In NYC, ‘Big Brother’ is watching with 15,000 cameras: Amnesty

New York City, US, Jun 3 (EFE).- Amnesty International denounced Thursday that the New York City Police Department (NYPD) have at their disposal more than 15,000 surveillance cameras with which they can monitor citizens through facial recognition, and has asked the authorities to ban this practice.

In Times Square, one of the busiest places in the Big Apple, the presence of cameras is evident at all intersections, looming over passers-by at the height of the neon billboards of this iconic area.

Activist Derrick Ingram told EFE that it feels like “a Big Brother state where we are being monitored and we don”t know exactly what the repercussions of being monitored will be.”

The NGO said in a statement that the NYPD “has the ability to track people in Manhattan, Brooklyn and the Bronx by running images from 15,280 surveillance cameras into invasive and discriminatory facial recognition software”

Ingram, also known as Dwreck, said at this time the NYPD has more than 22,000 open cases (since 2017) in which facial recognition is used, but is “not transparent about the details.”

The cameras cover 47 percent of intersections in the city, a “vast surface area of pervasive surveillance,” Amnesty said.

According to the NGO’s count, Brooklyn has the highest number of surveillance cameras (577) in the city. Census data shows that 54.4 percent of its inhabitants are Black, 30 percent Hispanic and 8.4 percent white.

This technology could be used by states to “intentionally target certain individuals or groups of people based on characteristics, including ethnicity, race and gender, without individualized reasonable suspicion of criminal wrongdoing,” Amnesty said.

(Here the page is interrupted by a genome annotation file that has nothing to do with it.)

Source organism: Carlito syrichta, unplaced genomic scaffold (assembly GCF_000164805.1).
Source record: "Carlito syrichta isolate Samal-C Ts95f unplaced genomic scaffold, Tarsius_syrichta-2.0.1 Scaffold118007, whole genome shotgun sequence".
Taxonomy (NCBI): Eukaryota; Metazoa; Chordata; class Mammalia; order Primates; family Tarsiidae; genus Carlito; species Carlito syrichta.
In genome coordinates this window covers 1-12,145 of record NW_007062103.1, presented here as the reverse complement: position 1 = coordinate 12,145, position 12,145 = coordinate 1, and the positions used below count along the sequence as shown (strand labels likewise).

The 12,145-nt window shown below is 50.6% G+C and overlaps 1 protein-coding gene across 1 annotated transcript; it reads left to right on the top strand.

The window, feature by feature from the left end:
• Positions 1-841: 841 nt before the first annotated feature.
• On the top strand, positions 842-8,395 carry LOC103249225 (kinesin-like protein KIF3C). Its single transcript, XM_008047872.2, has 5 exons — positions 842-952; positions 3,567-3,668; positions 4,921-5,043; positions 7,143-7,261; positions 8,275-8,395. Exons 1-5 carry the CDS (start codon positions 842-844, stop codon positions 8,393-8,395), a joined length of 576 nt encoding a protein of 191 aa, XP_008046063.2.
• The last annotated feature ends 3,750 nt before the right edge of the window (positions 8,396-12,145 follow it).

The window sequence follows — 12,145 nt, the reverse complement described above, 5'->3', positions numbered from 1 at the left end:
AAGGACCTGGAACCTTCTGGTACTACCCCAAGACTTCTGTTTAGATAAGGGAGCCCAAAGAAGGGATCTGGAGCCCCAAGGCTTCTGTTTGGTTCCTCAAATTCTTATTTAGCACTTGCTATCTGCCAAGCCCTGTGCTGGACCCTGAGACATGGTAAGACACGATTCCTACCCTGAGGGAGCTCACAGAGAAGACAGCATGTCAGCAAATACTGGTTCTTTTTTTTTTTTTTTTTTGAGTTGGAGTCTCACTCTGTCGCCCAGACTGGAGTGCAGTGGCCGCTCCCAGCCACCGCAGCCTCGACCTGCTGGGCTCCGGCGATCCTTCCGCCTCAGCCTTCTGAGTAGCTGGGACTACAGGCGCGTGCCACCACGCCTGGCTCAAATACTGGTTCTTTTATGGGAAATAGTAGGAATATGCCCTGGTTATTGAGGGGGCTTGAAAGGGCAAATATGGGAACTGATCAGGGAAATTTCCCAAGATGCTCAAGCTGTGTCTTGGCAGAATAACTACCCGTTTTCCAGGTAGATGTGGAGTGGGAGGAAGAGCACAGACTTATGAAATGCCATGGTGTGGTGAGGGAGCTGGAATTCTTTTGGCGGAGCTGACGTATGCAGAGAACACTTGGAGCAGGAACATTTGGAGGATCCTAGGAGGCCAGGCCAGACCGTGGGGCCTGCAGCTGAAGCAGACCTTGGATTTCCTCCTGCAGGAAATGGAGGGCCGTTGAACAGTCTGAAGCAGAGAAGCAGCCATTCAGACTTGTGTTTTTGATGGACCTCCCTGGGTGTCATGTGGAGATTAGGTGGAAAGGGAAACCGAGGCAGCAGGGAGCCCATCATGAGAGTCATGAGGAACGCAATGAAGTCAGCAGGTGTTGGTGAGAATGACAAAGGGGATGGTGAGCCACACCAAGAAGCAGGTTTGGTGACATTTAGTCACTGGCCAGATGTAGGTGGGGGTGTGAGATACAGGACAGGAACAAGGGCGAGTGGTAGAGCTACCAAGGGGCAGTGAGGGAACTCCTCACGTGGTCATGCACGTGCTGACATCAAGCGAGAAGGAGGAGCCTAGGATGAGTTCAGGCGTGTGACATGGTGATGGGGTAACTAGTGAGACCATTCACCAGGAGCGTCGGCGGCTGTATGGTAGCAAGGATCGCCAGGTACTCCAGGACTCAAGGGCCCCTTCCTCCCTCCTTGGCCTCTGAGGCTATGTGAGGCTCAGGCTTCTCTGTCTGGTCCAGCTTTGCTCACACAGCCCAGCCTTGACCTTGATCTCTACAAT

“We are talking about virtual lineups and how Black people, non-binary people and transgender people are misidentified due to these faulty systems and faulty software,” said Dwreck, denouncing that “there hasn’t been enough research done around how these cameras are utilized.”

Ingram is 29 years old and works for the activist collective Warriors in the Garden. On Aug. 7, 2020 dozens of police officers tried to enter his apartment, accusing him of assault through shouting down a megaphone into an officer’s ear at a Black Lives Matter demonstration in June.

“[I woke] up at seven in the morning to over forty officers outside my apartment. They had scanned my social media, utilized what we think is facial recognition technology based on photographs that several media outlets were able to obtain, and I was intimidated and threatened,” said Dwreck.

“I was lied to and told that there were warrants for my arrest,” he said, adding that he escaped the “traumatic” event without being detained because he began to livestream what was happening.

“This sprawling network of cameras can be used by police for invasive facial recognition and risk turning New York into an Orwellian surveillance city,” said Matt Mahmoudi, Artificial Intelligence & Human Rights Researcher at Amnesty, in the statement.

He added that no one in the city is anonymous, regardless of whether they go to a demonstration, stroll through a neighborhood or shop at the greengrocer.

“Your face can be tracked by facial recognition technology using imagery from thousands of camera points across New York.”

In the case of New York, the NGO denounces that they have unsuccessfully submitted numerous Freedom of Information Law requests to the NYPD for details about the software and its operation.

“There has been a glaring lack of information around the NYPD’s use of facial recognition software – making it impossible for New Yorkers to know if and when their face is being tracked across the city,” said Mahmoudi. EFE


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